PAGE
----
I don’t like uncertainty. I don’t like to wait. I don’t like ambiguity. In other words, I want answers now. I don’t like to wait and see.
But life keeps throwing me circumstances that require me to “wait and see,” a phrase often used in Ellis’ doctor visits. Our current concern is getting her vocal chord to recover its usage again.
One thing I know for sure is that Ellis’ left vocal chord is not moving. This was evident at an ENT appointment earlier this week: a long thin tube with a camera at the end was inserted into her nose down to her throat. I held her face forward in my lap while a nurse stood behind me holding Ellis’ head steady. The doctor told Ellis it may be slightly ticklish when the line goes into her nose and may even find some boogers while it was there.
She did a charity chuckle. She wasn’t buying any of it. She had two tasks while the camera recorded her vocal chord movements: say “eeeeeee” and drink a few sips of regular water and then the thickened water. It was traumatic: lots of screaming, crying, and rapid breathing.
The camera recording of her throat showed that only the right vocal chord is moving. Normally both the left and right sides open and close shut together to keep food or liquid from entering the airway. But she has a small gap where the right one does not meet the left when it closes. Her body intuitively knows something is not right, so the right vocal chord is compensating for the lack of movement in the left one.
Afterwards, she met with a speech therapist to do a vocal quality test by making different sounds into a microphone. Her voice sounds raspy and breathy because air leaks through the gap in the vocal chords.
Elliot was upset that he couldn’t come to this appointment with us. So I explained that this was not a regular check up that he is used to seeing; this one would have freaked him out. Ellis bravely, with a proud look on her face, described to him what happened at the doctor’s office. Elliot was surprised when he heard that the right side was helping the left and said, “awww, that’s so nice of the right side to do that.”
Her body has gone through a major ordeal, so it’s only natural that recovery takes time. In the meantime, I need to stay vigilant so she doesn’t sneak in gulps of thin liquid; make sure she gets her daily amount of water intake through mouth or stomach tube; remind her to do a slight chin tuck and turn her head to the left so it helps to close the left vocal chord…this is when she absolutely must drink water for sanity purposes (for all of us); and have endless arguments…I mean cordial dialogues…of why she needs to trust me with this.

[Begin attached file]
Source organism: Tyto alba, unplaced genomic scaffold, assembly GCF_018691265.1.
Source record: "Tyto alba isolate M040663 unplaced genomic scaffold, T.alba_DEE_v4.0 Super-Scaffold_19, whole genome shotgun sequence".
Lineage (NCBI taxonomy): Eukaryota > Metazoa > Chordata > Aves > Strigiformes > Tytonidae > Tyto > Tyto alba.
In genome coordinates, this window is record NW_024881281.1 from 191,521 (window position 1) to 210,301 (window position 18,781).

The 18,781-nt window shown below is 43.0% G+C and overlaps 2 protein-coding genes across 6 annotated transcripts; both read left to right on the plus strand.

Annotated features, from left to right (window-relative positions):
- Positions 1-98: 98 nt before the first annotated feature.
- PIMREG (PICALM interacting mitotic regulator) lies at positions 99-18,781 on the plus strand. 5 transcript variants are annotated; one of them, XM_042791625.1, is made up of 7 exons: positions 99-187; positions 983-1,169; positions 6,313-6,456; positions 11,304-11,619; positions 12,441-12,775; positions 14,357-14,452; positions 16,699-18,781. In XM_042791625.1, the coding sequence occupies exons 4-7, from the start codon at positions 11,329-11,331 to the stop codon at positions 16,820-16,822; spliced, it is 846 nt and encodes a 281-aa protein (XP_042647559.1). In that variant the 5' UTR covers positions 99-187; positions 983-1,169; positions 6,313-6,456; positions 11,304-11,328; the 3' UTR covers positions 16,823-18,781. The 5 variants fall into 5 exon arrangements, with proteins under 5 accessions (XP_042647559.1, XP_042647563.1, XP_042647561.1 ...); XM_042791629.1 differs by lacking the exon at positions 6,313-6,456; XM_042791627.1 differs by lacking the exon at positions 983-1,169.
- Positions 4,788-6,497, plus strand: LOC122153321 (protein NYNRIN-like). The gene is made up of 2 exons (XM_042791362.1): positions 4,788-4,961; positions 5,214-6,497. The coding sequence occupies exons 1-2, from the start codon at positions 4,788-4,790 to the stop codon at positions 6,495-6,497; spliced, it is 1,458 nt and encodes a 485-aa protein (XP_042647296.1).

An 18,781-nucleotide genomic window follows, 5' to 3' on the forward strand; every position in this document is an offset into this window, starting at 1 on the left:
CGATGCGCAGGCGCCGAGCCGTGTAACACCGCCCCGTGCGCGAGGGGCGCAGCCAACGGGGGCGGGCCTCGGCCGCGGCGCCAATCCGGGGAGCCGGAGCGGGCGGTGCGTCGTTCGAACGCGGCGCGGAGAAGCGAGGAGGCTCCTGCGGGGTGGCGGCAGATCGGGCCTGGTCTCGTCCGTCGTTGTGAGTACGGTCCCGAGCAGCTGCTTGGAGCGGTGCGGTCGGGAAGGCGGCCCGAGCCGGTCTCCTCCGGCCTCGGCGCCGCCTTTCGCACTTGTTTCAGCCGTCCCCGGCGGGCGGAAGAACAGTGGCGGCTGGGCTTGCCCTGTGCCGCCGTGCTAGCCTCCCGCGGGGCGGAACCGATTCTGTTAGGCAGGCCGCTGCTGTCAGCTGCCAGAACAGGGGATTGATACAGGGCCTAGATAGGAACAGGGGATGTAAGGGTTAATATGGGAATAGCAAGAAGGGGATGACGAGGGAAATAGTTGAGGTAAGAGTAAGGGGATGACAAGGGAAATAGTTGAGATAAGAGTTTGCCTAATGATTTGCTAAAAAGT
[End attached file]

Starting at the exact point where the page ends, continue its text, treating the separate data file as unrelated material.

The whining is wearing me out not to mention the constant monitoring I have to do. I offer her thickened liquid when she wants water. She cries, gives me a mean frown, and yells, “OK, this is the LAST TIME. Tomorrow I want regular water.” After a sip, she presents me with her ever changing requests for pretty things. And so the cycle continues new every day. There is no definite time frame of when it will heal.
I need an attitude change in the meantime. Patience is low and self-criticism is at an all-time high. I feel the need to do more and be more…whatever that means. It’s a constant nagging thought I have that I’m not doing enough. Sigh.
This would be the perfect time to pray although it’s the last thing I want to do. Then there is another side of me that believes God listens and answers prayers of all kinds. He’s done it so many times in mysterious ways! I need to trust that he’ll get me out of this funk soon and replace it with peace that is not driven by life circumstances.
One of the many bible verses that help me remember this:
“Don’t worry about anything; instead, pray about everything. Tell God what you need, and thank him for all he has done. Then you will experience God’s peace, which exceeds anything we can understand. His peace will guard your hearts and minds as you live in Christ Jesus.” Philippians 4:6-7